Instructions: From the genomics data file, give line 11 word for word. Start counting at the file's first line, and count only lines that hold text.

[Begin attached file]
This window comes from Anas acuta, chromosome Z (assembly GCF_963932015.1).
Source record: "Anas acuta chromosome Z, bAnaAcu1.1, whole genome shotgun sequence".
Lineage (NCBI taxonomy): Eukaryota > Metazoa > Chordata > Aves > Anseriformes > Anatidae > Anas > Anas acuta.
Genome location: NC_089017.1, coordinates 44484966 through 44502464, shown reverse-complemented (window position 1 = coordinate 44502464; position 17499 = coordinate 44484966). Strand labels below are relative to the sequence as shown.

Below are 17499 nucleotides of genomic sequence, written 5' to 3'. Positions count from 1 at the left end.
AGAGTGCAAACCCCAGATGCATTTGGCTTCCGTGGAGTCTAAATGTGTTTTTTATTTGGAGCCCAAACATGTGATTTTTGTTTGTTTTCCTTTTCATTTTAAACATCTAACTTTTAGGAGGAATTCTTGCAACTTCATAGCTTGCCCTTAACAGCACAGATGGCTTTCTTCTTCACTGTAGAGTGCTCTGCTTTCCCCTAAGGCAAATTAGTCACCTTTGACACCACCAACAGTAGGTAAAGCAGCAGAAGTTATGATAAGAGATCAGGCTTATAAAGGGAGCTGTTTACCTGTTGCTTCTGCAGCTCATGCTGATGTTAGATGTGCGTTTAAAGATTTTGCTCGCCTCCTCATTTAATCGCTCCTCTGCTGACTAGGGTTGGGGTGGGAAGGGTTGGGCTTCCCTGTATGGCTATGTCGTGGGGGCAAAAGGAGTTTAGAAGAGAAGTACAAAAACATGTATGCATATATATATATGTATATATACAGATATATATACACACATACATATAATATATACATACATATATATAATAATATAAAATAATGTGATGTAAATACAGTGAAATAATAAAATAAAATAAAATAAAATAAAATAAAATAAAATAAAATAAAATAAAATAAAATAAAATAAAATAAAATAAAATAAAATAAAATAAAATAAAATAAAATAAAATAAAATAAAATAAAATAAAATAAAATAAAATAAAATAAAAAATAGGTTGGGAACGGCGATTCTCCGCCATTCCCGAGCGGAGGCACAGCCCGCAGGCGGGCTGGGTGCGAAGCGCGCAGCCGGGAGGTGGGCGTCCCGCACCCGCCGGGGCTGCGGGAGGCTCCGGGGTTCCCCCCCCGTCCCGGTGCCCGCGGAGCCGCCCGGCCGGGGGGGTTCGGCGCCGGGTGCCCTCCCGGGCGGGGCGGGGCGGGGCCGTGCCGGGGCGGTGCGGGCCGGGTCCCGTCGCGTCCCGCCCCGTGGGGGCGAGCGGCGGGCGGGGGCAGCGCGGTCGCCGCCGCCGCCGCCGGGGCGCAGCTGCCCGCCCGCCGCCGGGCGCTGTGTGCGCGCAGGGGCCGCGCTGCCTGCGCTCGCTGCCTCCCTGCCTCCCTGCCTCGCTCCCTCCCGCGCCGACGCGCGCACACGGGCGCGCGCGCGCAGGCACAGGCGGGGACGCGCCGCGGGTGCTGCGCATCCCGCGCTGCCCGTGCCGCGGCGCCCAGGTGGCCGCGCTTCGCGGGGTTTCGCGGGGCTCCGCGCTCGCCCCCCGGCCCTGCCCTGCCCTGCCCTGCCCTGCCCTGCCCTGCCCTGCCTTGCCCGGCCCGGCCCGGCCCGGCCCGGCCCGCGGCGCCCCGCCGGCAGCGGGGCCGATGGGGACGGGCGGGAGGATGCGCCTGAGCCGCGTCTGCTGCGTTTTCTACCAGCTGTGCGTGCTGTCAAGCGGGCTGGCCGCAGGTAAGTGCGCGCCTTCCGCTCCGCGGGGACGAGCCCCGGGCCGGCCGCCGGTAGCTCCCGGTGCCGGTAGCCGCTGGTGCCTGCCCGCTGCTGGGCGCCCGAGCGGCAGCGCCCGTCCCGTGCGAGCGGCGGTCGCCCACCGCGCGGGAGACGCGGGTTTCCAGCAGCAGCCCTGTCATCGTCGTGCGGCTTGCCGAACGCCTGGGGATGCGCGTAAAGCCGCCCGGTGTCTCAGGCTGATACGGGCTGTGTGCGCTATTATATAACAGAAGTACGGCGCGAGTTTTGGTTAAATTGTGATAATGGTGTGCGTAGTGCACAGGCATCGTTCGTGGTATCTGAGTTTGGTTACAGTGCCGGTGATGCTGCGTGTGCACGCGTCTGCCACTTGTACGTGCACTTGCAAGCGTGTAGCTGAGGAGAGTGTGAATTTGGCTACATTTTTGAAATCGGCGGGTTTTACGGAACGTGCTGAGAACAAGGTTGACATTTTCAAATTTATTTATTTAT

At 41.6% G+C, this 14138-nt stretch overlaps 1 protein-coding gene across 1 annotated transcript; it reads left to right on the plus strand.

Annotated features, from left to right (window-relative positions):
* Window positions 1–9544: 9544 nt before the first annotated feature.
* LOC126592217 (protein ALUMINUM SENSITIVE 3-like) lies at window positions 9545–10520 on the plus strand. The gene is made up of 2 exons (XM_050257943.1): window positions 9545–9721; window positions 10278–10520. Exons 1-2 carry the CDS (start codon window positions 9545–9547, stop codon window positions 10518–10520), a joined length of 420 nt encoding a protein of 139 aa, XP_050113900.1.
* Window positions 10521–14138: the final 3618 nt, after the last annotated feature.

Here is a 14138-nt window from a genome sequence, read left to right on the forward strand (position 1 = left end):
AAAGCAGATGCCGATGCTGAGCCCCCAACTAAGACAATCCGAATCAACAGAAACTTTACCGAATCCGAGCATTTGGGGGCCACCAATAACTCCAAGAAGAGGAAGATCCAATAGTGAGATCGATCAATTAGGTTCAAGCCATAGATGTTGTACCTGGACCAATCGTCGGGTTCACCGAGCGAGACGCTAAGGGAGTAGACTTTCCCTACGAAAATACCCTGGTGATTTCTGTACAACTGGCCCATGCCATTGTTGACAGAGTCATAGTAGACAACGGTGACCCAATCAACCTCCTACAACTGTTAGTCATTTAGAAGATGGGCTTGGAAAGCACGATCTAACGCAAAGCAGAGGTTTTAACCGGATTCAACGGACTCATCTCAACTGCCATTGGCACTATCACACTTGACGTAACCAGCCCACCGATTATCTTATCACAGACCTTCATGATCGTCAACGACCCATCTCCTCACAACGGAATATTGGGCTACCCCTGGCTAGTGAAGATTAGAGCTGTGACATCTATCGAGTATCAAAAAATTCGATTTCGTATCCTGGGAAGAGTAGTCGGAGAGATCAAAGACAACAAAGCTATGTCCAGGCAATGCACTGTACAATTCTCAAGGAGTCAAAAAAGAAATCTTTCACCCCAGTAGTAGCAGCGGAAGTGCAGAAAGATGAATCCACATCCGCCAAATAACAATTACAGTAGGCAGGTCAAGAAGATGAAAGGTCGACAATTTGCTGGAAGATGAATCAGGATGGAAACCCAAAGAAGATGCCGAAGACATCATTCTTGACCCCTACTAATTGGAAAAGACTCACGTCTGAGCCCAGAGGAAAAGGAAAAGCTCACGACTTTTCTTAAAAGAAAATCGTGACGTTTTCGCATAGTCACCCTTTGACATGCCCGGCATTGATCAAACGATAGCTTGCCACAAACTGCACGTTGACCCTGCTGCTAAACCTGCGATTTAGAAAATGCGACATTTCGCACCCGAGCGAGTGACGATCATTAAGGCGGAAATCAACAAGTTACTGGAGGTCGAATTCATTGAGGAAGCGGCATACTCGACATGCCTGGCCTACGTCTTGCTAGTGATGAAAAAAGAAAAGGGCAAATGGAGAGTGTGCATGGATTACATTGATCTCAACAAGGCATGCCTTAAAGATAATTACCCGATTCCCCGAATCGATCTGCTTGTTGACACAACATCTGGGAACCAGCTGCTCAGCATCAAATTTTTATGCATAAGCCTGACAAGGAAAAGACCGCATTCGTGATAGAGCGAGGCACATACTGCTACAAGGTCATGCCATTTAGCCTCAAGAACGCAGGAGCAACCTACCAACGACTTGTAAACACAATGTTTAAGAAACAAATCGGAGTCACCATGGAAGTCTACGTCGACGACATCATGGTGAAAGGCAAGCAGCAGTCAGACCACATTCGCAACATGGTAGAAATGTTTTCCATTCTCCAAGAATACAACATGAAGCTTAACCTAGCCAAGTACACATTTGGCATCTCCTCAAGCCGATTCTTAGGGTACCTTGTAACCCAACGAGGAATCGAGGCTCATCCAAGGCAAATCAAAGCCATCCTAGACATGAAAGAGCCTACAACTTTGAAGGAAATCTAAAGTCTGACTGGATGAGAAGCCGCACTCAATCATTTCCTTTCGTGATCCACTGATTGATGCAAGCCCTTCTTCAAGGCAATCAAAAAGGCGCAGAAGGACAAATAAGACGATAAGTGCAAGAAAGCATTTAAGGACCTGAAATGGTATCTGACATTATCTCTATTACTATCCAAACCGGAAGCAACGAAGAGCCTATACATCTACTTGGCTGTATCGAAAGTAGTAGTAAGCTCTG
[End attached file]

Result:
* Window positions 10521–14138: the final 3618 nt, after the last annotated feature.